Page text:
Postnatal depression is very common, affecting over more than 1 in 10 women within a year of giving birth (as well as partners). Most women will experience some sort of mental health issues before or after giving birth — the important thing is to get the help and support you need to recover.
If you’re suffering with postnatal depression towards the end of your maternity leave, the idea of going back to work might seem daunting. In this article, we outline some tips for getting ready to return to work and looking after yourself.
Consider talking to your employer
You’re not obliged to tell your employer about your postnatal depression, but it could be something worth considering. If your employer is aware, they might be able to offer you more appropriate support and work with you to make you feel comfortable when you return to work.
If you do decide to talk to your employer, then think about how much you want to share with them. You can keep it fairly brief and just outline your situation, or you can share more about your experience, but consider what you want your employer’s response to be.
Do you want specific support or help to get you back into the swing of things, do you need to delay coming back to work, or to take a longer transition and come in part-time perhaps? You can always put together some notes to help you focus on what you say and make it feel less overwhelming when you start to talk.
You don’t have to return to work straight away
After the end of your maternity leave, you can ask your employer for parental leave. It’s unpaid time off and only lasts for a certain amount of time, but it can be worthwhile discussing with your employer.
You may also have accrued some holiday time while you’ve been on maternity leave so you could take it off. Some employers offer wellness or mental health days too, which can give you more time if you need.
Alternatively, you could discuss a phased return to work to ease yourself in or ask about flexible working.
If you do want to make changes to your working pattern or hours, it’s important to discuss it with your employer sooner rather than later as it can take time for them to assess and respond to your request.
Identify any potential issues with work
Spend some time looking at any aspects of your job or workplace you might struggle with when you return to work. Maybe your work sometimes involves staying away overnight, rushing around for lots of meetings, or tight deadlines that require longer hours.
If anything seems like it might be too difficult to jump back in straight away, come up with a workaround or alternative that would help you and then suggest it to your employer. For example, if another team member can take on meetings or overnight trips you could take on some of their responsibilities.
Take it one step at a time
It’s likely to feel a bit overwhelming returning to work, but try to stay present and take it one day at a time. Don’t push yourself too hard or take on too much straight away. In the morning, try breaking your working day down into smaller tasks you need to get done and work your way through them. It will feel much more manageable and less overwhelming this way.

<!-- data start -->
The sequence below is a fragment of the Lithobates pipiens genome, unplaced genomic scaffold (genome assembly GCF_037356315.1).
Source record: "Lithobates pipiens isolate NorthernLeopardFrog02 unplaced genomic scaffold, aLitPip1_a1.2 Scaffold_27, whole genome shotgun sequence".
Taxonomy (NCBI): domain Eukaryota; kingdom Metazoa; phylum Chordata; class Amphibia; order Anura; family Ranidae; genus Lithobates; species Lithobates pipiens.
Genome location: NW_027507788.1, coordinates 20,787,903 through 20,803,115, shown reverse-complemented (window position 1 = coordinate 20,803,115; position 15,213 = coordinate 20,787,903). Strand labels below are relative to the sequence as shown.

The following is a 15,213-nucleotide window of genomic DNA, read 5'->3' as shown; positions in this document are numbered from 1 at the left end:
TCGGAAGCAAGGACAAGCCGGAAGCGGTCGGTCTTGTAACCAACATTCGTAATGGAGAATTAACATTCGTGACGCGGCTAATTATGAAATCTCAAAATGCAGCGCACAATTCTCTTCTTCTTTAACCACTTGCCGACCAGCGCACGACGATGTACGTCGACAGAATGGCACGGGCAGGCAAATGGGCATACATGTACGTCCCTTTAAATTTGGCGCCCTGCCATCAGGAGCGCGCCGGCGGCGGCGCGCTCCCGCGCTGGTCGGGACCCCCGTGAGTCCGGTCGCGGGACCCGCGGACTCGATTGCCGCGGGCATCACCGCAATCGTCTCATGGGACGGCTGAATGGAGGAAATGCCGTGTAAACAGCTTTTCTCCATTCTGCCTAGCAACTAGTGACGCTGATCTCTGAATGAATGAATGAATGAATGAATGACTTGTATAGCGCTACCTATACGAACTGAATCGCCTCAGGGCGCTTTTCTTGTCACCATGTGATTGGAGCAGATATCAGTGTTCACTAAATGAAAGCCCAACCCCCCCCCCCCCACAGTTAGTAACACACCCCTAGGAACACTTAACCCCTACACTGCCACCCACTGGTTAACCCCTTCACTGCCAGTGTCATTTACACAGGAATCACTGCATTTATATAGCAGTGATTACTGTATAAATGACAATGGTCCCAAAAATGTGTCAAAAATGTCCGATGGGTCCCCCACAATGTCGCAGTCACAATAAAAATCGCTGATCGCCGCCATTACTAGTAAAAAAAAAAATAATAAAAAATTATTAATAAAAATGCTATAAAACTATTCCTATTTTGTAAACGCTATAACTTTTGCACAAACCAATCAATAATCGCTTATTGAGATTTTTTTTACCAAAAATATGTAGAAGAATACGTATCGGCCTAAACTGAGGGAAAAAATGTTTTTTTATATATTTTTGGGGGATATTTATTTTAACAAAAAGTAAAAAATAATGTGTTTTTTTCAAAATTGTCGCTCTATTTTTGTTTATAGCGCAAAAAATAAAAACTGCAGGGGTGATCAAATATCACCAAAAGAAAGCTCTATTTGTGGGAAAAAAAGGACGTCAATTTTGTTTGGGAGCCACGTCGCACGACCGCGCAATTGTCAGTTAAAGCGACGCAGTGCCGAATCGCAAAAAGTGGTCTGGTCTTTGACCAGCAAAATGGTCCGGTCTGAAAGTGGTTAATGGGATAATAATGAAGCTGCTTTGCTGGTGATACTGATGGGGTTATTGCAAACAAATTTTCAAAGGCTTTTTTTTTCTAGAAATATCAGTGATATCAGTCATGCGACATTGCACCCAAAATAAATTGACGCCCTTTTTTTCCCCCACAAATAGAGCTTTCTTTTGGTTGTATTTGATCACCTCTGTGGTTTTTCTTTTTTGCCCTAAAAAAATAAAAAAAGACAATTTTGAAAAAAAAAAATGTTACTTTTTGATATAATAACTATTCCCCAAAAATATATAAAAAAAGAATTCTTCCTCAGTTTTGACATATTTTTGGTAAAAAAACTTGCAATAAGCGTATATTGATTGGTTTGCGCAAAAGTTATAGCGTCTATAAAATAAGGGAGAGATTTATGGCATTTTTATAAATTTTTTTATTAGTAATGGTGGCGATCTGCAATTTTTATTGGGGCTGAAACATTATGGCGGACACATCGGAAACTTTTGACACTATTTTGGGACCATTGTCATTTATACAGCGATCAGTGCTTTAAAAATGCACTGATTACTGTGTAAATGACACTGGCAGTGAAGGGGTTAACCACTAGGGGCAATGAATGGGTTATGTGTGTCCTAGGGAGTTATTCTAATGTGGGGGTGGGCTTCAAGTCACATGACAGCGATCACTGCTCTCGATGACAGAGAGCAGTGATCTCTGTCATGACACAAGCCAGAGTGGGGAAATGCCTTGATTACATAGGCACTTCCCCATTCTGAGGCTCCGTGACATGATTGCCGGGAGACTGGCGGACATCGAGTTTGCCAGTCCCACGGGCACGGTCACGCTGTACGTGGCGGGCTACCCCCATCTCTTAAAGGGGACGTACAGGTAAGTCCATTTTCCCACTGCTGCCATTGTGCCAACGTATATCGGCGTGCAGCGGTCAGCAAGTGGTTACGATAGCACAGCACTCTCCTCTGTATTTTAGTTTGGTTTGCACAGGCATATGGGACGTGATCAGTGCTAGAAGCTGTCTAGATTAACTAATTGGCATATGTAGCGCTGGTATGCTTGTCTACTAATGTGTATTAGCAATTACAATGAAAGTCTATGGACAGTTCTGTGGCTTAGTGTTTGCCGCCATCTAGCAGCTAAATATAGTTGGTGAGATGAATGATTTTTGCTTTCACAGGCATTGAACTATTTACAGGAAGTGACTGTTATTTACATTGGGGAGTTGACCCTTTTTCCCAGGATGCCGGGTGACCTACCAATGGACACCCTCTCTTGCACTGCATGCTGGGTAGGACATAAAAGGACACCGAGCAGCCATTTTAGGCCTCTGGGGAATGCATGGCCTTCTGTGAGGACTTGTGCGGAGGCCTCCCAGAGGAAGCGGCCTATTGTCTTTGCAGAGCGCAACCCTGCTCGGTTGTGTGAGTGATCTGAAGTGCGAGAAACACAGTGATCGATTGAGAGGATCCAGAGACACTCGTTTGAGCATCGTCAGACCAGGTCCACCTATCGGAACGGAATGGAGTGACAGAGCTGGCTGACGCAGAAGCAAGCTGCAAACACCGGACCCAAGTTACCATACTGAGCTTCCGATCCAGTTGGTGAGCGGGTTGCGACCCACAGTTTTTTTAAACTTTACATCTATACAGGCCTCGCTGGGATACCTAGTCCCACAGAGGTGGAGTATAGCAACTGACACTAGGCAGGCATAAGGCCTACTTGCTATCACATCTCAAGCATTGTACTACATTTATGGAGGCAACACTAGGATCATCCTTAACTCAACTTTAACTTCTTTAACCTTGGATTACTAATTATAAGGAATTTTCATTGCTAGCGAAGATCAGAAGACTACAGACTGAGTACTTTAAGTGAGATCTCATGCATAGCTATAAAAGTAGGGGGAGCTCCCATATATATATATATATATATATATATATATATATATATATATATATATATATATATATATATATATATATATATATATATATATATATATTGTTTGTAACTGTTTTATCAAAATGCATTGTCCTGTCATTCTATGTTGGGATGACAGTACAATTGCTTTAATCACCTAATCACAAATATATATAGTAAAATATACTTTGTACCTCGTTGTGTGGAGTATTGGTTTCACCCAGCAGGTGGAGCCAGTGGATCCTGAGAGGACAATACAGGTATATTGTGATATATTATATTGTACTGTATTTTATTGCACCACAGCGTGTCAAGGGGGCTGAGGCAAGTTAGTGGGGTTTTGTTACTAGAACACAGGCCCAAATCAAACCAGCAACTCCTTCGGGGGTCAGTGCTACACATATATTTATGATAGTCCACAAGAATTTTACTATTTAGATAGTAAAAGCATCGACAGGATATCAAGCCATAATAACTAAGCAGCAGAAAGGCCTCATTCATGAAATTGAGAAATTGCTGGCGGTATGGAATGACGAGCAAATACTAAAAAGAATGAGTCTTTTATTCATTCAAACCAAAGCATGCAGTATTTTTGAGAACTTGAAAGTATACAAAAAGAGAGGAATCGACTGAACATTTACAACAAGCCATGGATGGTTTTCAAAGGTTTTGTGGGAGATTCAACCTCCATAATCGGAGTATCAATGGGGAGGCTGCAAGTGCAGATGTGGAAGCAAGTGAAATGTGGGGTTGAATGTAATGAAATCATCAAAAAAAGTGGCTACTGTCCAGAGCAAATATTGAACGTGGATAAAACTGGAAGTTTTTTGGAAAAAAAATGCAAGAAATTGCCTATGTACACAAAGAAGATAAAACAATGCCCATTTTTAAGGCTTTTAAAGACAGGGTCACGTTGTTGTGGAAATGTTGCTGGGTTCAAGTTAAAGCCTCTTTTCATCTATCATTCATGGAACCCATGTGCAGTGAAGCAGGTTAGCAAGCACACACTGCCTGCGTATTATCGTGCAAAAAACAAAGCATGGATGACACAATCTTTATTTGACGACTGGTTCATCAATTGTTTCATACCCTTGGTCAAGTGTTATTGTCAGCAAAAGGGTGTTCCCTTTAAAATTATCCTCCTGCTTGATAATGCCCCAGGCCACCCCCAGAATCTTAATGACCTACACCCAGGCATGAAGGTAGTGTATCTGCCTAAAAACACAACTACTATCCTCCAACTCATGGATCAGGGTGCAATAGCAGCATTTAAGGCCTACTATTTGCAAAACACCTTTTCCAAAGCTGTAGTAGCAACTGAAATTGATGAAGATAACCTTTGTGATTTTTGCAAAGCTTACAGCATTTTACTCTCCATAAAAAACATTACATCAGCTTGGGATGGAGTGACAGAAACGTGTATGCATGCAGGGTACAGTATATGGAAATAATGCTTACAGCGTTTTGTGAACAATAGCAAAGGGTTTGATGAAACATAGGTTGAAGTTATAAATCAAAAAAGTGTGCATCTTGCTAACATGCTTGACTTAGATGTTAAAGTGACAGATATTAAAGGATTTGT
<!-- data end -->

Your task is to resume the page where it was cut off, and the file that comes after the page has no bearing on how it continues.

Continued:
Focus on the positives of work
It can feel like a drastic change after your maternity leave to return to work, but try to think about all the things you enjoyed about your role and your working day before. Whether it’s doing a particular part of your job, chatting with your colleagues, or even just talking a walk on your lunch break — focus on these aspects rather than the things that might worry you. Getting back into the familiar routine of work can actually help you feel more engaged and distract your mind, even if it doesn’t quite feel like it at the time.
Talk to someone
Try to keep talking with your partner or friends and family in the lead-up to your return to work — and keep talking to them after you’ve started. Tell them how you’re feeling and the things that might be worrying you about getting back to work. They might not be able to resolve everything, but just talking about things can give you some perspective and stop your feelings from building up as much.
Look after yourself
Take some steps to look after yourself and improve your wellbeing. Try to get some exercise each day as working out will release endorphins, which can boost your mood. Even little things like going for a walk or doing some gardening will keep you active and help with your wellbeing.
Make sure you’re eating a healthy, balanced diet too. Even if you don’t feel hungry it’s going to make you feel a bit better — after all, you’re exerting a lot of energy looking after a tiny baby, as well as yourself. Avoid drinking and smoking, as they can be bad for your baby and will end up making you feel worse.
Ask for help
The most important thing to remember with postnatal depression is that you’re not alone. Many other women have felt like this and are feeling like this, and they’ve come out the other side. There’s plenty of help and support that you can reach out for. Talk to your doctor about local support groups and consider contacting one of these organisations:
Adapting to life with a new baby involves a lot of challenges, but postnatal depression isn’t something to be ashamed of. Try to focus on your wellbeing and taking things one step at a time — when you’re returning to work don’t push yourself too hard and take advantage of the support and help that’s available.